DIY estate plans may not conform to the applicable law. The law that applies to estate planning is determined by each state—and there can be wide variations in the law from state to state. Although the forms you can find on the internet may claim to conform to your state’s law, this may not always be the case. In addition, if you own property in another state or country, the laws in those jurisdictions may differ significantly, and your DIY estate plan may not adequately account for them.
A DIY estate plan could contain inaccurate, incomplete, or contradictory information. For example, if you create a will using an online questionnaire, there is the possibility that you may select the wrong option or leave out important information that could prevent your will from accomplishing your goals. In addition, some online services allow users to insert additional information not addressed by their questionnaire that could contradict other parts of the will.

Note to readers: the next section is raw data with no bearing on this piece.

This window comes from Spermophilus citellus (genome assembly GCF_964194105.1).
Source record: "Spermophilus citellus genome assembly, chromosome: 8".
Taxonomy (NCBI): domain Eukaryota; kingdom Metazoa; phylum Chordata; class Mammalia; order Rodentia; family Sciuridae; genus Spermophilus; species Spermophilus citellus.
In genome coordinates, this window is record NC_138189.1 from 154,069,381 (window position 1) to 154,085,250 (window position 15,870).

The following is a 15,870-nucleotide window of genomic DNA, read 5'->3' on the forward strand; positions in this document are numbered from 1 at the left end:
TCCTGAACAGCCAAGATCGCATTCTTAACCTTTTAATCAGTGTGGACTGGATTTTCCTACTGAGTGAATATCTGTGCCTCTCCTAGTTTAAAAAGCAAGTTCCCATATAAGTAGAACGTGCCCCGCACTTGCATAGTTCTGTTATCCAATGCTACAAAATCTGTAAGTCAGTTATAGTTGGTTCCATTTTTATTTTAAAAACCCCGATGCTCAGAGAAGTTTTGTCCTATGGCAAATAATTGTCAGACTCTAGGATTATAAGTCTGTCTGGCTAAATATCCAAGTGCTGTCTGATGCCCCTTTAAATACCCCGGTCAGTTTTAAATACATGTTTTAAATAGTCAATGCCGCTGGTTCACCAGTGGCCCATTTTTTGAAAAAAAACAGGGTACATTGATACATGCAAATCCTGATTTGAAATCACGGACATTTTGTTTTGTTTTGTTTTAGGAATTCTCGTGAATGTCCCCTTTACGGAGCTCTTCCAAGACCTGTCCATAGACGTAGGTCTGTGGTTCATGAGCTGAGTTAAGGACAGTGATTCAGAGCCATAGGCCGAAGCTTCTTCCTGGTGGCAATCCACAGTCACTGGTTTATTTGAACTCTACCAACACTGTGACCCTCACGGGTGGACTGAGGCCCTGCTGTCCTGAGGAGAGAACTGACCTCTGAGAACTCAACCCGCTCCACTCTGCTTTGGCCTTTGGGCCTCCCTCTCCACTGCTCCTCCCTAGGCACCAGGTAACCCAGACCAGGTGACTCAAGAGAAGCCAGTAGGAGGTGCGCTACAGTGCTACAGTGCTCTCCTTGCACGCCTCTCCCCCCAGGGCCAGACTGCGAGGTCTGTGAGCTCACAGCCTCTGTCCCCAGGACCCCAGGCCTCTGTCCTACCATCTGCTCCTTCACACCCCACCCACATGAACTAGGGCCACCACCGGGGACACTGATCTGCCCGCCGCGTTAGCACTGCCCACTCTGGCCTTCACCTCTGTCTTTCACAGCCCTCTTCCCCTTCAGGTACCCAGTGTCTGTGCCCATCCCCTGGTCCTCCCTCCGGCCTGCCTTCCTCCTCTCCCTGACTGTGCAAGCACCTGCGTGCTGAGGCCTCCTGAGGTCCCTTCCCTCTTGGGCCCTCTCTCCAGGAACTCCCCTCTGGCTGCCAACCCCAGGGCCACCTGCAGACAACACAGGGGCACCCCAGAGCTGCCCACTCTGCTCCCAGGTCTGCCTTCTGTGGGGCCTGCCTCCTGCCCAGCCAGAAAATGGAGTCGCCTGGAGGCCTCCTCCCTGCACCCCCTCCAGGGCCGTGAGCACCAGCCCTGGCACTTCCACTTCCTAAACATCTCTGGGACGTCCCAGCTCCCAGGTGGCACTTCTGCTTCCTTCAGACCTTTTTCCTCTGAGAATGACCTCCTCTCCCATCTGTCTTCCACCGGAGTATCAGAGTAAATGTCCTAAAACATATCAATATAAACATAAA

Your DIY estate plan may not account for changing life circumstances and different scenarios that could arise. For example, if you create a will in which you leave everything to your two children, what happens if one of those children dies before you? Will that child’s share go entirely to his or her sibling—or will it go to the child’s offspring? What if one of your children accumulates a lot of debt? Is it okay with you if the money or property the indebted child inherits is vulnerable to claims of the child’s creditors? What if your will states your daughter will receive the family home as her only inheritance, but it is sold shortly before you die? Will she inherit nothing? As opposed to a computer program, an experienced estate planning attorney will help you think through the potential changes and contingencies that could have an impact on your estate plan and design a plan that prevents unintended results that could frustrate your estate planning goals.